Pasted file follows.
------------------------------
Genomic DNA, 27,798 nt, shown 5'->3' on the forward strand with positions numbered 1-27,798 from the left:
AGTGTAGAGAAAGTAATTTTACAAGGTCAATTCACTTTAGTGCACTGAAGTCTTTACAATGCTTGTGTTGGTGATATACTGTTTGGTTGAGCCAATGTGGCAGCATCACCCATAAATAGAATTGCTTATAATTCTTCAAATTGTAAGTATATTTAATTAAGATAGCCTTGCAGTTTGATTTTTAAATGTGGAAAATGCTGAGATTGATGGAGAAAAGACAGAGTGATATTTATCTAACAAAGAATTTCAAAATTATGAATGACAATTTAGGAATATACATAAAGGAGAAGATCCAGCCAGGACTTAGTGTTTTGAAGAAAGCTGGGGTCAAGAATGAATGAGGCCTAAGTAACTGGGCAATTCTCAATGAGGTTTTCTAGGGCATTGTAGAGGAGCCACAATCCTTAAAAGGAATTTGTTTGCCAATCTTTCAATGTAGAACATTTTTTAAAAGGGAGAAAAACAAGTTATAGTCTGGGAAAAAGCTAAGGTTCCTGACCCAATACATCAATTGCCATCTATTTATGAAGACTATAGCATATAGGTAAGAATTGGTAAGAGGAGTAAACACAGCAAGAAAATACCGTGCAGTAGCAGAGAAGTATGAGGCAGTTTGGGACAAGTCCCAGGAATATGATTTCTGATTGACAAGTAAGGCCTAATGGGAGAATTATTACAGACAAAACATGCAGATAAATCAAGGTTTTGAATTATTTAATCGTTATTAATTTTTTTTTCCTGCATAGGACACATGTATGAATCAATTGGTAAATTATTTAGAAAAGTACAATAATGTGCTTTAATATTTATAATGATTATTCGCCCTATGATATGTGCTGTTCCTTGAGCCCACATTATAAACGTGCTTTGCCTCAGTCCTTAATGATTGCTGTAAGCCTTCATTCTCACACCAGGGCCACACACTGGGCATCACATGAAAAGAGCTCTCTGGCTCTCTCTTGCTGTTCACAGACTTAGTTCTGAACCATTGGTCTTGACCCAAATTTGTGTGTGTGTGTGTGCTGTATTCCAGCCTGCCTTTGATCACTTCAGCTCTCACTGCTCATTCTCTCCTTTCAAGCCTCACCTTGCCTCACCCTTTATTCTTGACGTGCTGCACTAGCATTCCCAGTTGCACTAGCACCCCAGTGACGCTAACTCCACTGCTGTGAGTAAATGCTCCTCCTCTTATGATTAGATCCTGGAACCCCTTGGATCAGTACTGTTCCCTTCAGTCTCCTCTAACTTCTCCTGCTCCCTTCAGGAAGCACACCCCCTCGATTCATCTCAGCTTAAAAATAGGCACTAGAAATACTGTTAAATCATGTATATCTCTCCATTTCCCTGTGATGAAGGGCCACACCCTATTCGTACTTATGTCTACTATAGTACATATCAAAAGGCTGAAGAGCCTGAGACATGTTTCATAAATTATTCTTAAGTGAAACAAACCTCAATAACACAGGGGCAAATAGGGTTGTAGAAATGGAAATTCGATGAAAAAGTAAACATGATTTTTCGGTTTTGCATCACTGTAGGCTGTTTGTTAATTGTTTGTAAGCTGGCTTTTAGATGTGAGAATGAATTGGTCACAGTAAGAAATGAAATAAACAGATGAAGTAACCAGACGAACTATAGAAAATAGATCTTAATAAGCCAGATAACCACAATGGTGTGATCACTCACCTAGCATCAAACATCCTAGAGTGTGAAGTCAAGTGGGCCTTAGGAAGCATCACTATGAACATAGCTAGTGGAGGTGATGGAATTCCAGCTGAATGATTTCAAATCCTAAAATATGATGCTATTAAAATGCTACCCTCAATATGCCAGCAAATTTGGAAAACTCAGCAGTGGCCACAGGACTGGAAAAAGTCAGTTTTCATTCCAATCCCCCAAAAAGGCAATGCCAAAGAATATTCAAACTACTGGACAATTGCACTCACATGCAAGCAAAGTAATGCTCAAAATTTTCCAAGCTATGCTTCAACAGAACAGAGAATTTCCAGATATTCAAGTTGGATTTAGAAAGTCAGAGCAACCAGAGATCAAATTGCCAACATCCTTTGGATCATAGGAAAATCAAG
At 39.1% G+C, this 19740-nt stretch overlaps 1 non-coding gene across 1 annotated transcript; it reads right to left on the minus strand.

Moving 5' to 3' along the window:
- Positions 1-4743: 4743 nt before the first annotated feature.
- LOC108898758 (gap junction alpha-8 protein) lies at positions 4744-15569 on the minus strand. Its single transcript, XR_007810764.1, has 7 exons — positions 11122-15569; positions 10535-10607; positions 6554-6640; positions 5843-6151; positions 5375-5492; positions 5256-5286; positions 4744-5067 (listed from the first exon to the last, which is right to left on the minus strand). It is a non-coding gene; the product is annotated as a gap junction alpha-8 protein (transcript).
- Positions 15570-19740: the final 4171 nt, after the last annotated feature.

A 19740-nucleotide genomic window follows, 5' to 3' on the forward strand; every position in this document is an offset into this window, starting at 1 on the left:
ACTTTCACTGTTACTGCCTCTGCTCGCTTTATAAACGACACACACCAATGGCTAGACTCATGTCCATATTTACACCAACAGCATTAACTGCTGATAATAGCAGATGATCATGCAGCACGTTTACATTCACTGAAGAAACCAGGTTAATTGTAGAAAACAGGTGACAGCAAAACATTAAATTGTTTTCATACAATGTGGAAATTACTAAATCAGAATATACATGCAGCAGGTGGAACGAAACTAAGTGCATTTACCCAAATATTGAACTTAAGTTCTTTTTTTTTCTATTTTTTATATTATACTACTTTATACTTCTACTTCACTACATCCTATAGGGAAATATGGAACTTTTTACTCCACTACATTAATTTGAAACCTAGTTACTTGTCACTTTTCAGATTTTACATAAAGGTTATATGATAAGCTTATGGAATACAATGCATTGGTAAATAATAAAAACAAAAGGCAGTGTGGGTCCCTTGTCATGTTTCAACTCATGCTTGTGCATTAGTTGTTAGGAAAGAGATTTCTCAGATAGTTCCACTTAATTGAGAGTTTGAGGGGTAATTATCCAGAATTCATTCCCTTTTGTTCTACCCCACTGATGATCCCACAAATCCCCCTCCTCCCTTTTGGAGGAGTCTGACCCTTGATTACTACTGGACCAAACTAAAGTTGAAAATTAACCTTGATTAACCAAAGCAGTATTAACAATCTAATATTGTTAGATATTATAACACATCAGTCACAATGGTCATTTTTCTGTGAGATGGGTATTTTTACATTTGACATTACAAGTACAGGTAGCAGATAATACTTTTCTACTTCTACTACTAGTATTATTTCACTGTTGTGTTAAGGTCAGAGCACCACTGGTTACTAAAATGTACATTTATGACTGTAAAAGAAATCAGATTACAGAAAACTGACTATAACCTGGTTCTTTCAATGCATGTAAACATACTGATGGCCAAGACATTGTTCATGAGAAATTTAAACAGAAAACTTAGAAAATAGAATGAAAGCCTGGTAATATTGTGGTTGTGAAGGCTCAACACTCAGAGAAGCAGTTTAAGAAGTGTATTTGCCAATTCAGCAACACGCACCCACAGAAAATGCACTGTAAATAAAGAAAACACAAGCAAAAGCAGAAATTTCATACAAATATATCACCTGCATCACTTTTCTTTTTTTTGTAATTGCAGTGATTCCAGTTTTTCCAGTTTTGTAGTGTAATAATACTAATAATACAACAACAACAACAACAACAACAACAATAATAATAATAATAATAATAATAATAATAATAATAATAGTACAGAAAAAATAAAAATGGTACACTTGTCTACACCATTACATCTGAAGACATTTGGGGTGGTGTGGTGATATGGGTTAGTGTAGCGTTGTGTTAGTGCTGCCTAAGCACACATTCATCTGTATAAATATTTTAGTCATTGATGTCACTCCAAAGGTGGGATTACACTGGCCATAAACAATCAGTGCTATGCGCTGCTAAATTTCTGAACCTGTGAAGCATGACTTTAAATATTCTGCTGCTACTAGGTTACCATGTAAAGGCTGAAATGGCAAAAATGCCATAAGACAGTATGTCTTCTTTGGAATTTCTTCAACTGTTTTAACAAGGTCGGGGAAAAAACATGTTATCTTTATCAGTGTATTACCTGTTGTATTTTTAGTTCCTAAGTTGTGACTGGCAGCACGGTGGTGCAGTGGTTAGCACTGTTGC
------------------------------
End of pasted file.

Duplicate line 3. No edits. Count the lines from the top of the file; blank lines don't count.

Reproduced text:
At 39.1% G+C, this 19740-nt stretch overlaps 1 non-coding gene across 1 annotated transcript; it reads right to left on the minus strand.